When an older parent or loved one needs more care, it is typically a spouse, family member or close friend that needs to step in and help manage the revolving door of medical professionals and their bills. But not everyone is equipped to do this — and some may feel overwhelmed by the myriad of medical and financial decisions they may be required to make.
In this situation, we recommends that a client work with a geriatric care manager or care coordinator to help ease the burden.
Both geriatric care managers and care coordinators perform similar functions: They adhere to a specific process to help the patient reach their maximum level of functioning comfort.
These professionals assess the situation, whether at home or in a facility, and then create a plan of care to include the necessary support team of doctors, nurses and home health aides. They monitor the progress of the patient while managing the team of professionals to ensure the patient is on track — and if not, make recommendations to adjust the plan accordingly.
They will also advocate for the patient and facilitate communication between the patient, their medical team, and their loved ones. If a caregiver, such as a spouse or loved one, needs guidance on how to care for the patient, they also provide education and support. These services can be invaluable in the time of need.
It can be difficult to grasp the difference between these two professionals, especially since the titles seem to be used interchangeably. Indeed, anyone can use the term “geriatric care manager” or “geriatric care coordinator/specialist,” so it pays to do your homework.
However, there are a few key factors that differentiate the two:
A care coordinator is usually appointed by the insurance company at no extra cost as part of the benefits package with a long-term care insurance policy. When long-term care services become necessary, the insurer brings in a care coordinator at the beginning to assess and manage the patient’s care, and help facilitate the claims process.
Geriatric care managers usually act independently — while they may be able to help with insurance issues, there could be limitations to their knowledge regarding benefits and claims, and the long-term care policy may not cover their fee.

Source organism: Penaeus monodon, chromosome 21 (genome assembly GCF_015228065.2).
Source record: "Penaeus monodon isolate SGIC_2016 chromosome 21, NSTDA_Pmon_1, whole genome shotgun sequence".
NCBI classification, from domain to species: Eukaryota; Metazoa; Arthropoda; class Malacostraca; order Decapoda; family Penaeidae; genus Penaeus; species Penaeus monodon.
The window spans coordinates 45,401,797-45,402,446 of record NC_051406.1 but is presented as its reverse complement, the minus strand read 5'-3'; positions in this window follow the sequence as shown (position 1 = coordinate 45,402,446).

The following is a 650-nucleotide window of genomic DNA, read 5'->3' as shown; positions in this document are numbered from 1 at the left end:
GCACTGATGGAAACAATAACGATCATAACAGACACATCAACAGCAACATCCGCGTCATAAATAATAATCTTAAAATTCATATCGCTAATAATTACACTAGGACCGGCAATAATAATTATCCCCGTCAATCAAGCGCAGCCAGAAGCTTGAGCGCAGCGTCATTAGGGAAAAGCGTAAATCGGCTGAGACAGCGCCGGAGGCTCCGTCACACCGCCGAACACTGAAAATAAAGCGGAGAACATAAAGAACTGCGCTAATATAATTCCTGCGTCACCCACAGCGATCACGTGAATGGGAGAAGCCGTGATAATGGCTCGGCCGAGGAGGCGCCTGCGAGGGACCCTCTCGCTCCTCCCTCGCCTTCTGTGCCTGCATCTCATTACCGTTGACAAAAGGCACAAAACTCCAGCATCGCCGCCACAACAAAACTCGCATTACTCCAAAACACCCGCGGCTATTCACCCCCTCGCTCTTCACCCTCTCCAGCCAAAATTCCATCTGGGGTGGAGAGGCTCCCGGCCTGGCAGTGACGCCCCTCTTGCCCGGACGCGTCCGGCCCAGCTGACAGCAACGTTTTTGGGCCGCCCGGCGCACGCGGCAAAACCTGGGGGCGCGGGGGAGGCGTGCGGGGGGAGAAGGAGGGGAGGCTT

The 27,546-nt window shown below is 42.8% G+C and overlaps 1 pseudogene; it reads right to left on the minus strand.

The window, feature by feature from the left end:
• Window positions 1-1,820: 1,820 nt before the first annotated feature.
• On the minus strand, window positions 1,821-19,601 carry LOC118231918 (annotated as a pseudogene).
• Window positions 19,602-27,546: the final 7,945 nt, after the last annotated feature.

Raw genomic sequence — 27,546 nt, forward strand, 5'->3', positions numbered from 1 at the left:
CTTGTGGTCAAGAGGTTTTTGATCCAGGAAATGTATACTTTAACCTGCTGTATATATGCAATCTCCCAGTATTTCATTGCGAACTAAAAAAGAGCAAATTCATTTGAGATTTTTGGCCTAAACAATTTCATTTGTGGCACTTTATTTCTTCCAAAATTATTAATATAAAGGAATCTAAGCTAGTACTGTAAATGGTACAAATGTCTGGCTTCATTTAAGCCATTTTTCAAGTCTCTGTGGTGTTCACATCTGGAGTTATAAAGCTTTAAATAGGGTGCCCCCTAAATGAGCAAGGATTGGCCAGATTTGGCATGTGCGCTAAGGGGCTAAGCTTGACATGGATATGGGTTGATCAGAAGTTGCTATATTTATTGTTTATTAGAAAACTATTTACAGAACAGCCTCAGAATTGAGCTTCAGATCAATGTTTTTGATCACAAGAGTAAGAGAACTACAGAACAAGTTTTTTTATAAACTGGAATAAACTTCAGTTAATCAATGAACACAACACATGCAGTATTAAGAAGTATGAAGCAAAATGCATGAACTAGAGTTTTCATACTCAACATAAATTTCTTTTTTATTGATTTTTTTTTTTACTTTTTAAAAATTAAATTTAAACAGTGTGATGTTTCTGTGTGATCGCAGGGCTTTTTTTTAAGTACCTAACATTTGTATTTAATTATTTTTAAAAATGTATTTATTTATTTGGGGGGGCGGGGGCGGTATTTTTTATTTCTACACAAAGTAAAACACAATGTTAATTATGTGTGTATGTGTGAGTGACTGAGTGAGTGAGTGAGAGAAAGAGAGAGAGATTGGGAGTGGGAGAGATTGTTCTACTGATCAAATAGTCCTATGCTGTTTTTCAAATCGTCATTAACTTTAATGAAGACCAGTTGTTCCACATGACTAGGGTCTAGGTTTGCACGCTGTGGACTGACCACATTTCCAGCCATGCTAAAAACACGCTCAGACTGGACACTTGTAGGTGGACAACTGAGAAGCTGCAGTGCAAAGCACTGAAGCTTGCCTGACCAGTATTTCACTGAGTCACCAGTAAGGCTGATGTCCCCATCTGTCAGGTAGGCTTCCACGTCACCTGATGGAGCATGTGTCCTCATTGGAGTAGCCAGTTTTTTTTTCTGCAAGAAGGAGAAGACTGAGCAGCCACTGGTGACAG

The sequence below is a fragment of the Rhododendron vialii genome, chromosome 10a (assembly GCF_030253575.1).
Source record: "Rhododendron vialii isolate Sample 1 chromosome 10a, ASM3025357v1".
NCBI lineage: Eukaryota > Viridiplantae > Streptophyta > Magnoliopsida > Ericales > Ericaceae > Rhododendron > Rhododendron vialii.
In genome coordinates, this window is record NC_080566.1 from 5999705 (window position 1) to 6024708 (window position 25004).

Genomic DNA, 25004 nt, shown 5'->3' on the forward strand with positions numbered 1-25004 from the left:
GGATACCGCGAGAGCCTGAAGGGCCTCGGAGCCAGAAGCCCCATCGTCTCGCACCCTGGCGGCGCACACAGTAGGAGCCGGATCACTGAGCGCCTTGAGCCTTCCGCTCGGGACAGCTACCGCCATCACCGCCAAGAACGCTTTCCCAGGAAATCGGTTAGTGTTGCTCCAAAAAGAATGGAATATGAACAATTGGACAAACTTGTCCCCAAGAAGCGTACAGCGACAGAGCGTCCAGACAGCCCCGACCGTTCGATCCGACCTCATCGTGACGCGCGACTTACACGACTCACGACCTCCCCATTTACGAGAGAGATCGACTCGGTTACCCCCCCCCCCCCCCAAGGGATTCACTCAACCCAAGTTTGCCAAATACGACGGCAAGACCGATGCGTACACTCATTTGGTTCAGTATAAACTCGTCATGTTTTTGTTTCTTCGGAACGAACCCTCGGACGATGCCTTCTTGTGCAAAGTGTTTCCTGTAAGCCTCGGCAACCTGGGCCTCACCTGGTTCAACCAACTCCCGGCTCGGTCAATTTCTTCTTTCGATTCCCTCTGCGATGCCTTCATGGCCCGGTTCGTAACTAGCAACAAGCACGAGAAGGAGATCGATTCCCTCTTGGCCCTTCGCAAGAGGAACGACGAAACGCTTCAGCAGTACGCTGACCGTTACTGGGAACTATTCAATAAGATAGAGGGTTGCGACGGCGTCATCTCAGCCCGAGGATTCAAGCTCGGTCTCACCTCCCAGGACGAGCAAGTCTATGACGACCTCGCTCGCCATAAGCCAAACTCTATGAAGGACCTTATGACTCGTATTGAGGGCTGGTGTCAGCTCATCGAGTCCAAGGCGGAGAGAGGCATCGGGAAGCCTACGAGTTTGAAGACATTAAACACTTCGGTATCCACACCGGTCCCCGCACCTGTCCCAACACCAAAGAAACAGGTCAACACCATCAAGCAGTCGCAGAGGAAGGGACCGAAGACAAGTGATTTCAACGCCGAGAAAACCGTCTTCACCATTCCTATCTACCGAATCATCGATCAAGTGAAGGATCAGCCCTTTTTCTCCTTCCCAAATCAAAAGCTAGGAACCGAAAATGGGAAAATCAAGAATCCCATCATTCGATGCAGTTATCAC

Care coordinators must be licensed medical professionals — usually nurses — because they will make clinical decisions on behalf of the client. A geriatric care manager does not need to be licensed and will only make medical decisions if they have the expertise and authorization to do so.
Many geriatric care managers, on the other hand, have gone through a certification process. The basis for certification is often a degree in a field related to care management such as nursing, counseling or social work, plus experience, but you should ask about an individual’s qualifications.
Many geriatric care managers will also take it one step further to provide more hands-on care. They may attend doctor’s appointments, schedule social events for the patient, provide information on entitlement programs, and act as a coach or counselor to the patient and family as they learn to cope, and thrive.
Next, learn where to find qualified geriatric care professionals, the costs of their services and payment options to consider in Elder Care: Finding the Best Care-Giver and Knowing the Costs.
- Barry Glassman meets with Julie Cooling of the RIA Channel - January 5, 2019
- Investment News: What If You Had Just One Client? - December 15, 2018
- Barry Glassman Interviewed on Federal News Radio - November 30, 2018